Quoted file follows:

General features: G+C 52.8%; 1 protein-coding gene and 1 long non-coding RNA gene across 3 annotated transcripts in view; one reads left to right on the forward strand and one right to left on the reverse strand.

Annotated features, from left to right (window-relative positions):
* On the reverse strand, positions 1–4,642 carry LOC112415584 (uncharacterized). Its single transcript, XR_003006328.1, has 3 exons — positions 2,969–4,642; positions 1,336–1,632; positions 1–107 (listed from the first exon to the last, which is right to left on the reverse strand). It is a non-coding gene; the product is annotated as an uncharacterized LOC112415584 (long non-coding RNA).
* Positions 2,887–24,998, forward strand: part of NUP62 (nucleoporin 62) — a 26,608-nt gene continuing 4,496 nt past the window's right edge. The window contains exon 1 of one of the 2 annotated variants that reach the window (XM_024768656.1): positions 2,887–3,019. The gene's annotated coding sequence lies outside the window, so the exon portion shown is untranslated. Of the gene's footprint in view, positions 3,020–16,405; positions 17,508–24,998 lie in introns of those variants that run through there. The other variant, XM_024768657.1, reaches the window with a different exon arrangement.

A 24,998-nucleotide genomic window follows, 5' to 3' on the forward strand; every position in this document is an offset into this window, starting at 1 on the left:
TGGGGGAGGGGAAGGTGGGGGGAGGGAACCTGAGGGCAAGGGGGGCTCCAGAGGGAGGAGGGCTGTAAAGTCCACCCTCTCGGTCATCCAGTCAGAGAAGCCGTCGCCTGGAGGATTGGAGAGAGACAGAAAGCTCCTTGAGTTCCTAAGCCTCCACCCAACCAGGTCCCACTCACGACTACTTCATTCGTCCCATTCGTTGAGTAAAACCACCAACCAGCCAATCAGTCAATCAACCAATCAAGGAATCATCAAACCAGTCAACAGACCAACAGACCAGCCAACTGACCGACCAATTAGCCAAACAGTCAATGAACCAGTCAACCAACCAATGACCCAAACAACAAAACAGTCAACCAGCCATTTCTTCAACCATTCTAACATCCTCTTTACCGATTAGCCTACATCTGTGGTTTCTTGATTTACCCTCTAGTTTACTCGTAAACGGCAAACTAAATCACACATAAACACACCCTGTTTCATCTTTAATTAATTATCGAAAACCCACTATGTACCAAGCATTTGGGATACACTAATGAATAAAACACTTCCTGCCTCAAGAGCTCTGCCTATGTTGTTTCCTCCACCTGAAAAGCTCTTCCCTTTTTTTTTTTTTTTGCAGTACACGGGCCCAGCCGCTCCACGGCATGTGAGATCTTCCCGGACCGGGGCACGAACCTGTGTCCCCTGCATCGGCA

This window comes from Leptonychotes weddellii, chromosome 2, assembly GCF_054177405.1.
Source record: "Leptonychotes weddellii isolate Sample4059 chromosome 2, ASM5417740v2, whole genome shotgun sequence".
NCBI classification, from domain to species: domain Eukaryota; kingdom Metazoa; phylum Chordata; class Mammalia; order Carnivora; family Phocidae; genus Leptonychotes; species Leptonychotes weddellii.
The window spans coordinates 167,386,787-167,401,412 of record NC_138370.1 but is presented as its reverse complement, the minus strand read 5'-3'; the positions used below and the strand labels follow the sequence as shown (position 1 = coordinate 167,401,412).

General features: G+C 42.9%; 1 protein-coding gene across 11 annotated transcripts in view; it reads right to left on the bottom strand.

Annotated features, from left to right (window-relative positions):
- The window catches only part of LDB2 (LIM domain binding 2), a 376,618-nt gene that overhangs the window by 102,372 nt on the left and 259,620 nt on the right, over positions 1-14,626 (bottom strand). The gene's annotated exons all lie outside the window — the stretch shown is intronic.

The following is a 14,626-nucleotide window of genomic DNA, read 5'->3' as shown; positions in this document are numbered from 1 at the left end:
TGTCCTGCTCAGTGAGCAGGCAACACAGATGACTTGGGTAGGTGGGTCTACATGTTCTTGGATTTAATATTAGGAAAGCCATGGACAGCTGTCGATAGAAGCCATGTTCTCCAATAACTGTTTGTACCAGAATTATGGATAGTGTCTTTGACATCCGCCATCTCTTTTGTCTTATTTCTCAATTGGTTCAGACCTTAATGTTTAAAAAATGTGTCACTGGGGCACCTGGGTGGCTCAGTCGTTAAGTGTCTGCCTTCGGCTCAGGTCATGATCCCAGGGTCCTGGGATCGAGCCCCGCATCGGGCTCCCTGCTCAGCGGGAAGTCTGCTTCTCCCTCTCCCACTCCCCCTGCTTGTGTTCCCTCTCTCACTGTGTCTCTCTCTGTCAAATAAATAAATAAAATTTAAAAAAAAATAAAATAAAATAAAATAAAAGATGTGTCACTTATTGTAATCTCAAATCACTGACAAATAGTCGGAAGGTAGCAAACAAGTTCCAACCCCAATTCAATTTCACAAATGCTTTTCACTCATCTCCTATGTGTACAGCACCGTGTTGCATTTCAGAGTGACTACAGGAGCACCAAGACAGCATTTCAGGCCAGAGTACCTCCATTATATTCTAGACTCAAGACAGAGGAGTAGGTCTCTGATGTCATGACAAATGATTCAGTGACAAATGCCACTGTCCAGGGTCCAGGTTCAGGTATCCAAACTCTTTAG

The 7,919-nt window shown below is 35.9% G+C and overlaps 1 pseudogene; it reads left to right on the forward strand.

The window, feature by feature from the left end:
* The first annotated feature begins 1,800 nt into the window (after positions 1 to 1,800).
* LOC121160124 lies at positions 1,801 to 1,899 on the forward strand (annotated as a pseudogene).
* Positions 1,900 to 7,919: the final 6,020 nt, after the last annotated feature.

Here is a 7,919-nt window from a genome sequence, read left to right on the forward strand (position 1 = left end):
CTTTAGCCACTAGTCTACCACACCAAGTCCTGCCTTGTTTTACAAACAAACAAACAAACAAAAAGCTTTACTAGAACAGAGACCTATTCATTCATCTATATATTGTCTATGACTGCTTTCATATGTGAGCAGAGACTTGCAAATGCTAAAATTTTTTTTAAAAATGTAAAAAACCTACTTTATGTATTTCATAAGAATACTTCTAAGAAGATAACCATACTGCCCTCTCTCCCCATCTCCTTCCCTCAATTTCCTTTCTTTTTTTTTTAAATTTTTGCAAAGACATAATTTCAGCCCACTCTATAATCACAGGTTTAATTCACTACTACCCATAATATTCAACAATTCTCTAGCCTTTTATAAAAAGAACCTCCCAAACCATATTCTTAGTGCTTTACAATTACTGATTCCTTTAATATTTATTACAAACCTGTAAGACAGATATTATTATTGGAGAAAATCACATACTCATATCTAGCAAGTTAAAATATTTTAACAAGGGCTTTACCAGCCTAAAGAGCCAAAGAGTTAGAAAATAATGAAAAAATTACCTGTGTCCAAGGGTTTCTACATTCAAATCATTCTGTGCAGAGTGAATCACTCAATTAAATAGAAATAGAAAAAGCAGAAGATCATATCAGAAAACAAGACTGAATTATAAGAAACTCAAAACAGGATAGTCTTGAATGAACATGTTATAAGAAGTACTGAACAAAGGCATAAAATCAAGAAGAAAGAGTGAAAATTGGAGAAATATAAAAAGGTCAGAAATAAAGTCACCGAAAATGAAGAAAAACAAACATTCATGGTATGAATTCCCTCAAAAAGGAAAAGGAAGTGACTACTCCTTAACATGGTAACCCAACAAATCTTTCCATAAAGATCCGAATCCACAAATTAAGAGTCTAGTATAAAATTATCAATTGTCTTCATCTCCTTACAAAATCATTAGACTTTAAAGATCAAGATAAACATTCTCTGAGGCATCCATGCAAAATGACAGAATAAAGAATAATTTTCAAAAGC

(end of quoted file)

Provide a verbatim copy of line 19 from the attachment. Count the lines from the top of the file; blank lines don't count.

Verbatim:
* LOC121160124 lies at positions 1,801 to 1,899 on the forward strand (annotated as a pseudogene).